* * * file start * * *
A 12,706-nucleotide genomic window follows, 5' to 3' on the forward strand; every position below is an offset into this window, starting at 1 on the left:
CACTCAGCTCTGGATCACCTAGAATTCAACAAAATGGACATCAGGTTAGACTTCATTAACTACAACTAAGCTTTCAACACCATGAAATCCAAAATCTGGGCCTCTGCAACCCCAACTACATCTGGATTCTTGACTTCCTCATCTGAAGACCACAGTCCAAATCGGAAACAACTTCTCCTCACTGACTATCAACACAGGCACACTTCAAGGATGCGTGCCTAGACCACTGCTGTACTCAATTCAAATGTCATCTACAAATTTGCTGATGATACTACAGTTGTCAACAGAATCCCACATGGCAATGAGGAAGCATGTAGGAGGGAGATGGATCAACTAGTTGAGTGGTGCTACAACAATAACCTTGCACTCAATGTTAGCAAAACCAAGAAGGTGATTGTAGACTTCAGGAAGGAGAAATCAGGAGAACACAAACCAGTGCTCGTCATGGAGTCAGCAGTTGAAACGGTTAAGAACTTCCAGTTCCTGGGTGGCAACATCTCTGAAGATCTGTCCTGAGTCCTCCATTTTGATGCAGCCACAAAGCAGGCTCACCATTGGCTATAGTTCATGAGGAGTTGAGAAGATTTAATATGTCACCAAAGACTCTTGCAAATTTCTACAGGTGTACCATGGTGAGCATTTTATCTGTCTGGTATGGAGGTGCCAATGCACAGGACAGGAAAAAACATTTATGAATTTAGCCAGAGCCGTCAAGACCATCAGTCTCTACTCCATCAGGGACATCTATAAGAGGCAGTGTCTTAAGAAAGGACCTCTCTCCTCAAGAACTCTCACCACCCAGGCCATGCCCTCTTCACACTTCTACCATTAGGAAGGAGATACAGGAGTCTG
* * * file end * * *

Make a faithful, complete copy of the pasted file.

A 12,706-nucleotide genomic window follows, 5' to 3' on the forward strand; every position below is an offset into this window, starting at 1 on the left:
CACTCAGCTCTGGATCACCTAGAATTCAACAAAATGGACATCAGGTTAGACTTCATTAACTACAACTAAGCTTTCAACACCATGAAATCCAAAATCTGGGCCTCTGCAACCCCAACTACATCTGGATTCTTGACTTCCTCATCTGAAGACCACAGTCCAAATCGGAAACAACTTCTCCTCACTGACTATCAACACAGGCACACTTCAAGGATGCGTGCCTAGACCACTGCTGTACTCAATTCAAATGTCATCTACAAATTTGCTGATGATACTACAGTTGTCAACAGAATCCCACATGGCAATGAGGAAGCATGTAGGAGGGAGATGGATCAACTAGTTGAGTGGTGCTACAACAATAACCTTGCACTCAATGTTAGCAAAACCAAGAAGGTGATTGTAGACTTCAGGAAGGAGAAATCAGGAGAACACAAACCAGTGCTCGTCATGGAGTCAGCAGTTGAAACGGTTAAGAACTTCCAGTTCCTGGGTGGCAACATCTCTGAAGATCTGTCCTGAGTCCTCCATTTTGATGCAGCCACAAAGCAGGCTCACCATTGGCTATAGTTCATGAGGAGTTGAGAAGATTTAATATGTCACCAAAGACTCTTGCAAATTTCTACAGGTGTACCATGGTGAGCATTTTATCTGTCTGGTATGGAGGTGCCAATGCACAGGACAGGAAAAAACATTTATGAATTTAGCCAGAGCCGTCAAGACCATCAGTCTCTACTCCATCAGGGACATCTATAAGAGGCAGTGTCTTAAGAAAGGACCTCTCTCCTCAAGAACTCTCACCACCCAGGCCATGCCCTCTTCACACTTCTACCATTAGGAAGGAGATACAGGAGTCTG